Mi Kim is a planner. And she has the excel spreadsheets to prove it, loaded into a thumb drive dangling from her car keys wherever she goes, her plans and timelines always at the ready. Mi Kim is also a baker. And she has the chops to back that up, too. Kim was a lead pastry chef at Macrina Bakery for nearly a decade, but left the Seattle company in December, a year and a half after she first gave her notice. It was in this last year and a half that Kim, along with her business partner I-Miun Liu (Oasis Tea Zone, Eastern Cafe, forthcoming East Trading Co.), ran her ever-popular popup Raised Doughnuts.
With near immediate hype, Kim's doughnuts regularly drew lines wherever her yeast-raised rings of glory showed up around Seattle, which was often inside Eastern Cafe, Citizen Coffee, U Village, or even Eric Rivera's own popup, Addo, on Capitol Hill (a very meta popup situation indeed).
But soon, hopefully this May or perhaps June, says Kim, Raised Doughnuts will open in a space of its own at 1101 23rd Avenue in the Central District.
Kim will transform a former cash-for-gold-exchange-slash-minimart into a cozy home base for her massively adored doughnuts. Regular favorites such as apple fritter, raspberry holes, and gluten-free mochi will be on display near the entrance and on sale daily alongside a rotating menu of flavors that will change after a month or so. Meanwhile doughnut onlookers can watch the magic happen near the back of the space where Kim will set up production. There'll be scant seating, including a covetable gold table—gold being Kim's favorite color—where folks can hunker down with their haul and perhaps some coffee. Raised Doughnut will serve brews from Dorothea Coffee, Broadcast Coffee Roasters, and Fidalgo.
It all sounds like a fairly familiar setup: doughnuts, coffee, tons of happy customers. But even with its huge following, don't expect Raised Doughnuts to go into expansion mode just yet. "I don't want to be a Top Pot," says Kim. Meaning, it's not all about wholesale operations or opening locations across the city. Her ultimate goal is to "bring back that memory of a gas station doughnut," she says, like the fluffy, nostalgic ones lodged in her memory. As a young girl Kim would spend weekends and summers at her parents' restaurant which meant early morning commutes and gas station pit stops, where she'd carefully choose her doughnut of the day like it would be her last. Perhaps young kids will go to the Central District bakeshop to create memories and traditions of their own, as they linger over Kim's glazed goods.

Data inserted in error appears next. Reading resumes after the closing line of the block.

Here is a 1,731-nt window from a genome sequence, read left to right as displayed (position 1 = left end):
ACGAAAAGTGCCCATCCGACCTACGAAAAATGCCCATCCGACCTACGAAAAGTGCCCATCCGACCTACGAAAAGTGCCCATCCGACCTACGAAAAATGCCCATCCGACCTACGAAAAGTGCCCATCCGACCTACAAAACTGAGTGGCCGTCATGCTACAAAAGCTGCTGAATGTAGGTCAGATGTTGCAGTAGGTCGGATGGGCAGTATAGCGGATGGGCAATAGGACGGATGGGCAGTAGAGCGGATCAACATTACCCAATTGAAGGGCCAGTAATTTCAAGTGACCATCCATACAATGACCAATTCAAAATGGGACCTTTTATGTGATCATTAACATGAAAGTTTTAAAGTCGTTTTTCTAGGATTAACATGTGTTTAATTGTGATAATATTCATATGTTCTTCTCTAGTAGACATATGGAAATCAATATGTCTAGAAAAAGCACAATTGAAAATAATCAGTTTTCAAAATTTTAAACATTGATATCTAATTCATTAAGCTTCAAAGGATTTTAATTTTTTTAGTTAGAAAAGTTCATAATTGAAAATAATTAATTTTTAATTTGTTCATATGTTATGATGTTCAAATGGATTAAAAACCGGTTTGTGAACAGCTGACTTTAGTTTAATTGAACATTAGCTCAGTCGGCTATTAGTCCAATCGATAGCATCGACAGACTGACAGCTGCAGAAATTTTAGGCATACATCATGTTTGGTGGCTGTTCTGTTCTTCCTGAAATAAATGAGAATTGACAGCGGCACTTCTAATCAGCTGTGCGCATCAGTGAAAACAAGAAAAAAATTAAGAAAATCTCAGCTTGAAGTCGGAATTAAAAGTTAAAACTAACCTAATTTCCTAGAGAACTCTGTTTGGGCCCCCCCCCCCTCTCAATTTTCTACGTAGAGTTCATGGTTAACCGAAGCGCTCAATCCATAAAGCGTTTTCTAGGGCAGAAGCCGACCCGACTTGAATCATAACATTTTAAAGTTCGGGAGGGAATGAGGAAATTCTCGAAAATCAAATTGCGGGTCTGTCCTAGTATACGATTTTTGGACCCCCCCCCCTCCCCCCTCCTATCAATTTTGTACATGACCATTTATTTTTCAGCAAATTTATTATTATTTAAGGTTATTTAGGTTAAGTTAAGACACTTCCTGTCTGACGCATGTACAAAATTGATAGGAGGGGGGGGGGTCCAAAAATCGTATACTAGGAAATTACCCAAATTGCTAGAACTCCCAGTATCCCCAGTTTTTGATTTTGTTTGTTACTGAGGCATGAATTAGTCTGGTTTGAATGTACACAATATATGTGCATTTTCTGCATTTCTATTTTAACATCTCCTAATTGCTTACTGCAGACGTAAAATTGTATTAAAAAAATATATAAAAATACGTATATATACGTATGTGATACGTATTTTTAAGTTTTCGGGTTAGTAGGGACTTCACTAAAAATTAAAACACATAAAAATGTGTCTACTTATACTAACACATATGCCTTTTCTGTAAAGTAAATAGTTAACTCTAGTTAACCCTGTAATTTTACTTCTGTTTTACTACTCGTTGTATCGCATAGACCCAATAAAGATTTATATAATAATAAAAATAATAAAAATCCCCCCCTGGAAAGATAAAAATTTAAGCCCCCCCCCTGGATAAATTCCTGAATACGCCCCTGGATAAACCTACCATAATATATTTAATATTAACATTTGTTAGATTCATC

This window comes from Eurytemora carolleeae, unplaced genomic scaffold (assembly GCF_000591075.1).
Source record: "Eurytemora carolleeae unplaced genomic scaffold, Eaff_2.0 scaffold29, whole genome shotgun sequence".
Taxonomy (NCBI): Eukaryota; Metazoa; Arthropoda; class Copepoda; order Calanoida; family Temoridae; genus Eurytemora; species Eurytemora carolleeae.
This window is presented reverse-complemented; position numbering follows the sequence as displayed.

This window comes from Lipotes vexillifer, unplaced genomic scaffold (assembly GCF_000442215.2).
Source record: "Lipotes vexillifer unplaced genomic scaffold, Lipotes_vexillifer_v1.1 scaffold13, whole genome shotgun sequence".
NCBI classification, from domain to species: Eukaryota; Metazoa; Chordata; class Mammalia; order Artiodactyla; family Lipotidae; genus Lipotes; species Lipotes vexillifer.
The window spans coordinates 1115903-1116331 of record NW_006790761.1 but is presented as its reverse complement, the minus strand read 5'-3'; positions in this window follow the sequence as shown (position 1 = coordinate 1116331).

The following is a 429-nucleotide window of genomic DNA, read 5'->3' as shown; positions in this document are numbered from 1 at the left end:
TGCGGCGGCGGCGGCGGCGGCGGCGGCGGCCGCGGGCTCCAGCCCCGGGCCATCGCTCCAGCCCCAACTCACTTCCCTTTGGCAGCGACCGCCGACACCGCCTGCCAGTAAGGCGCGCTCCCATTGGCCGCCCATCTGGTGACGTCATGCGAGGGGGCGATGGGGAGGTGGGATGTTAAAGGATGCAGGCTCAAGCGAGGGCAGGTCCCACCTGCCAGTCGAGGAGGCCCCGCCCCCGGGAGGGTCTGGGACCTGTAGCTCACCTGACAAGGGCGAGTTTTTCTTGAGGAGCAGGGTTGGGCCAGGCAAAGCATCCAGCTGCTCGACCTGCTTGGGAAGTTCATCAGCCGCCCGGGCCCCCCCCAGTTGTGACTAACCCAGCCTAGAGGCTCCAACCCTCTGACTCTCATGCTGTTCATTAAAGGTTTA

Such glazed goods, by the way, will go beyond the usual favorites. In the past, Kim's creations include ube coconut, coffee crumble, black sesame, snickerdoodle, and more. But Kim's not afraid to explore the savory world of doughnuts. Someone once quipped that her blueberry basil doughnuts were too savory for them. They tagged it: #pizzadoughnut, to which Kim thought, actually, "Pizza doughnuts sound great!" She's also considering a barbecue doughnut, in part inspired by a barbecue tour Kim went on last year that spanned from North Carolina to Georgia.
When it's up and ready to go, look for bright neon signage to point the way come May or June. The plan, says Kim, is to be open until they sell out for the day; 7am to 3pm being the tentative time range but that might be tweaked slightly as Raised Doughnuts gets a feel for its new permanent home.